US clues reveal Japan war graves in Palau
TOKYO — A cemetery for Japanese soldiers is highly likely to have been established by the U.S. military on the western Pacific island of Peleliu, where about 10,200 Japanese soldiers died in a fierce battle with U.S. troops during World War II, The Yomiuri Shimbun has learned.
Several documents showing the existence of a mass grave for Japanese soldiers have been found at the U.S. Navy Seabee Museum in California, according to sources. Of the Japanese soldiers who died on the island during the battle, which lasted from September to November 1944, the remains of about 2,600 soldiers have yet to be found.
The discovery of the documents may facilitate efforts to collect the remains of Japanese soldiers on the island.
Peleliu Island is now part of Palau, so the Japanese government intends to seek the Palau government's cooperation in locating the cemetery, the sources said.
While some bereaved families of the Japanese war dead have referred to the possibility of the cemetery's existence, this is the first confirmation of documents indicating the cemetery's location.
The Emperor and Empress are to visit Peleliu Island on April 9 to pay homage to the war dead and leave floral tributes for them. About 1,600 U.S. soldiers were also killed in the battle.
The government has collected remains of Japanese soldiers from caves in which they hid from the enemy, working from statements by survivors of the war and other evidence.
The map indicating the cemetery's location was found by writers in the United States and others in October 2013. The Yomiuri Shimbun obtained the map and related documents from the museum in October last year.
"Japanese Cemetery" is written in the center of the island on the map, which was created in Jan. 11, 1945. A U.S. Naval Construction Battalion report dated Jan. 29, 1945, states that U.S. forces had completed work to place logs on the site so the cemetery would not be disturbed by people walking over it.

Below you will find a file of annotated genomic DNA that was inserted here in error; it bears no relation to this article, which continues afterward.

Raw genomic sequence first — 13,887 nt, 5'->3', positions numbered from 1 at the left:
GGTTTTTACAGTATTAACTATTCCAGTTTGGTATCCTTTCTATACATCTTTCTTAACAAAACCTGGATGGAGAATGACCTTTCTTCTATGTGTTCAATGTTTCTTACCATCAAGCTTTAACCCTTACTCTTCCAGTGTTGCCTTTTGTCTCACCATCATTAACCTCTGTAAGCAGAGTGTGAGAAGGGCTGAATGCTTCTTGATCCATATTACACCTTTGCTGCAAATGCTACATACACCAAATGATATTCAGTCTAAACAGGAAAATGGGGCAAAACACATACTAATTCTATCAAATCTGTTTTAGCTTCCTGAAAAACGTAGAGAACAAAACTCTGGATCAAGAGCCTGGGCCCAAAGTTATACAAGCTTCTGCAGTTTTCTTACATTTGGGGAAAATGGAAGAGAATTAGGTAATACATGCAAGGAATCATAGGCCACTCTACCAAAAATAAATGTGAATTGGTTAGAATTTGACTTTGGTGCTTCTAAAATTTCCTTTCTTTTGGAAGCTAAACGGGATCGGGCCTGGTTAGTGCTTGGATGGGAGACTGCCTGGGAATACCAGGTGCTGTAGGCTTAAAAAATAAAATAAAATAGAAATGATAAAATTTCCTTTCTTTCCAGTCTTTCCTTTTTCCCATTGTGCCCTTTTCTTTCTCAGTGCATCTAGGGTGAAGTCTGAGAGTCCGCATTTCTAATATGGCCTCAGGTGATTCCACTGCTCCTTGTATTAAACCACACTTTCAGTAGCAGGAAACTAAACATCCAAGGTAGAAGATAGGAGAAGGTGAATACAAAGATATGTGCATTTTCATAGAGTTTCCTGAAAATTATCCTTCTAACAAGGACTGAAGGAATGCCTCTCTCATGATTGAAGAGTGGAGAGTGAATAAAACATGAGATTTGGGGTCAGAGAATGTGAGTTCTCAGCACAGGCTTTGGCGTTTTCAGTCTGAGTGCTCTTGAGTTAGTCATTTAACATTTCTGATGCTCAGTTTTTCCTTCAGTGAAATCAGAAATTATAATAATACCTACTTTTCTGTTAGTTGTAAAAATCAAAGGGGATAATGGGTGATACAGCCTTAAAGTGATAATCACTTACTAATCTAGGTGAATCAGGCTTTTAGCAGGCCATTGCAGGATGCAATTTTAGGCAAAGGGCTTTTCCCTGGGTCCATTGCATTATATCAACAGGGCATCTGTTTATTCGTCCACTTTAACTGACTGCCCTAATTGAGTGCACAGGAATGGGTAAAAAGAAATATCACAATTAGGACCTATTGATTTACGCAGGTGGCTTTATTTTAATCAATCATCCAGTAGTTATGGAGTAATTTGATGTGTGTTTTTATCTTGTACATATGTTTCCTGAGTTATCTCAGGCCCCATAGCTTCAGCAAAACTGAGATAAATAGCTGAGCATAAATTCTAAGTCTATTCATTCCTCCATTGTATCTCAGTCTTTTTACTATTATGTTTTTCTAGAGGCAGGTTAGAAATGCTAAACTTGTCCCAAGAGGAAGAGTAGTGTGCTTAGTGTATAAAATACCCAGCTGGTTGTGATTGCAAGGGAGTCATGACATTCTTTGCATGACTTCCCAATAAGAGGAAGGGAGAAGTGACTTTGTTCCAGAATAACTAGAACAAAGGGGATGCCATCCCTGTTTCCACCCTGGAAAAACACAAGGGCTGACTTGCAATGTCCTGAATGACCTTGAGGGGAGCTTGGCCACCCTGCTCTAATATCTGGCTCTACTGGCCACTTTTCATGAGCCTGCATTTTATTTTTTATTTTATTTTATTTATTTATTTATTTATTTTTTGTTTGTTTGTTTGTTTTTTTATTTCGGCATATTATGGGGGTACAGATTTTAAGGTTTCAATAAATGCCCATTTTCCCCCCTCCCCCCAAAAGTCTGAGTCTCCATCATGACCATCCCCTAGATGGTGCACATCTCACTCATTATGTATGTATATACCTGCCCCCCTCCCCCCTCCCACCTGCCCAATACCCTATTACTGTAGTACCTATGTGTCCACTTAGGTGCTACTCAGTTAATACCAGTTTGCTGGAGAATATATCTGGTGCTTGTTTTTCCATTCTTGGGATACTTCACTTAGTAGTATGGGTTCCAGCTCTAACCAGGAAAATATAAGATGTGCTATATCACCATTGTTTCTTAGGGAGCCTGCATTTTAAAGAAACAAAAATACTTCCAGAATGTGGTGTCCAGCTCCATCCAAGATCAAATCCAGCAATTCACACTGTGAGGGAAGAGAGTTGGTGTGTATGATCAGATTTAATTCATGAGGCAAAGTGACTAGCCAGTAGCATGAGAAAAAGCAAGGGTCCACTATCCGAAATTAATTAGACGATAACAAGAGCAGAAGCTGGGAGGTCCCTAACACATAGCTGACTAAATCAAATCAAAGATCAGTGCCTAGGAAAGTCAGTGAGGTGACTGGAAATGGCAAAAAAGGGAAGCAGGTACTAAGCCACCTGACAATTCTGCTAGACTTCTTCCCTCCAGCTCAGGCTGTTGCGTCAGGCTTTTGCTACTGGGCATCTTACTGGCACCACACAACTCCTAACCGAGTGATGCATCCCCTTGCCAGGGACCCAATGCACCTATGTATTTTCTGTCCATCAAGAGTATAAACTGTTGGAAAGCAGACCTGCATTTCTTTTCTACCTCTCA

Another report on operations by the U.S. Marine Corps dated Dec. 12, 1944, says that a decent burial should be provided for Japanese officers Maj. Gen. Gonjiro Murai and Col. Kunio Nakagawa, who both committed suicide. The U.S. Army's operational reports also include a photograph that shows a sign reading "Japanese Cemetery" and grave markers for Nakagawa and Murai.
According to the Peleliu State government sources, it received information from the U.S. government in 1994 that said the remains of Japanese soldiers were buried by bulldozers near Nakagawa's grave.
The Health, Labor and Welfare Ministry, which also has obtained the map and other documents, is preparing to start research to locate the cemetery.
When Palau President Thomas Remengesau visited Japan in December last year, he told The Yomiuri Shimbun that his country will grant permission for Japan to research possible locations to recover the remains of Japanese war dead.
Peleliu Island stretches about 10 kilometers (6.2 miles) from south to north and about three kilometers (1.8 miles) from east to west, and is located about 3,000 kilometers (1,864 miles) south of Japan in the Pacific Ocean. Peleliu is now part of Palau. Japan occupied Palau in 1914 and administered the island from 1920.
More than 40,000 U.S. soldiers landed on the island from Sept. 15, 1944, and fought about 10,000 Japanese soldiers who had set up bases in caves and elsewhere. Despite the U.S. plan to force the Japanese side to surrender in a few days, fighting continued until Nov. 24 due to the Japanese army's systematic battle tactics. About 450 Japanese soldiers are said to have survived the battle.
(c) 2015, The Yomiuri Shimbun.